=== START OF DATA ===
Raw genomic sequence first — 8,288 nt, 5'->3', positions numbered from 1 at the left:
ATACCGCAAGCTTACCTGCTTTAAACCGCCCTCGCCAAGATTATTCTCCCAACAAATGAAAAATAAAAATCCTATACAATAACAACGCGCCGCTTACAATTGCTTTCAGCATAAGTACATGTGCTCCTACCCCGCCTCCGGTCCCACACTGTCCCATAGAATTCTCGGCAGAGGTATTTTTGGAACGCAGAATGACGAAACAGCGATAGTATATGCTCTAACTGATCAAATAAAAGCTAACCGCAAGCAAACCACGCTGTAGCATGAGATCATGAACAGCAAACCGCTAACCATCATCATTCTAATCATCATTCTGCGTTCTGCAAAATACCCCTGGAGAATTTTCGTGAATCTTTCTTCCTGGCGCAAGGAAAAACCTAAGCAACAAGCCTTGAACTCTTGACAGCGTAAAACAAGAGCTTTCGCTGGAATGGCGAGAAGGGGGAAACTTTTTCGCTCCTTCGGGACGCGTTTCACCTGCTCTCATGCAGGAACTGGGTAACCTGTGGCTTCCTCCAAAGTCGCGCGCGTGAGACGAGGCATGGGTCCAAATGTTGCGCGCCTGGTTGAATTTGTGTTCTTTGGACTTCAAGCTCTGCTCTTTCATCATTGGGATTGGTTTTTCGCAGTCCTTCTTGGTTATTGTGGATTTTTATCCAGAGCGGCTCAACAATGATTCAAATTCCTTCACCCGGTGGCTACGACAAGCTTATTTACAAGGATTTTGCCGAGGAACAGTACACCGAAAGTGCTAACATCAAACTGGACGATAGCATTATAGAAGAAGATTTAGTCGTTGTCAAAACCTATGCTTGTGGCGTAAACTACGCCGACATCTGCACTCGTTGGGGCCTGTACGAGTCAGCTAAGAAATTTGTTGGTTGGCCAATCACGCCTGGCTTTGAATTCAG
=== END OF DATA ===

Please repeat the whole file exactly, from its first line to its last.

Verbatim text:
Raw genomic sequence first — 8,288 nt, 5'->3', positions numbered from 1 at the left:
ATACCGCAAGCTTACCTGCTTTAAACCGCCCTCGCCAAGATTATTCTCCCAACAAATGAAAAATAAAAATCCTATACAATAACAACGCGCCGCTTACAATTGCTTTCAGCATAAGTACATGTGCTCCTACCCCGCCTCCGGTCCCACACTGTCCCATAGAATTCTCGGCAGAGGTATTTTTGGAACGCAGAATGACGAAACAGCGATAGTATATGCTCTAACTGATCAAATAAAAGCTAACCGCAAGCAAACCACGCTGTAGCATGAGATCATGAACAGCAAACCGCTAACCATCATCATTCTAATCATCATTCTGCGTTCTGCAAAATACCCCTGGAGAATTTTCGTGAATCTTTCTTCCTGGCGCAAGGAAAAACCTAAGCAACAAGCCTTGAACTCTTGACAGCGTAAAACAAGAGCTTTCGCTGGAATGGCGAGAAGGGGGAAACTTTTTCGCTCCTTCGGGACGCGTTTCACCTGCTCTCATGCAGGAACTGGGTAACCTGTGGCTTCCTCCAAAGTCGCGCGCGTGAGACGAGGCATGGGTCCAAATGTTGCGCGCCTGGTTGAATTTGTGTTCTTTGGACTTCAAGCTCTGCTCTTTCATCATTGGGATTGGTTTTTCGCAGTCCTTCTTGGTTATTGTGGATTTTTATCCAGAGCGGCTCAACAATGATTCAAATTCCTTCACCCGGTGGCTACGACAAGCTTATTTACAAGGATTTTGCCGAGGAACAGTACACCGAAAGTGCTAACATCAAACTGGACGATAGCATTATAGAAGAAGATTTAGTCGTTGTCAAAACCTATGCTTGTGGCGTAAACTACGCCGACATCTGCACTCGTTGGGGCCTGTACGAGTCAGCTAAGAAATTTGTTGGTTGGCCAATCACGCCTGGCTTTGAATTCAG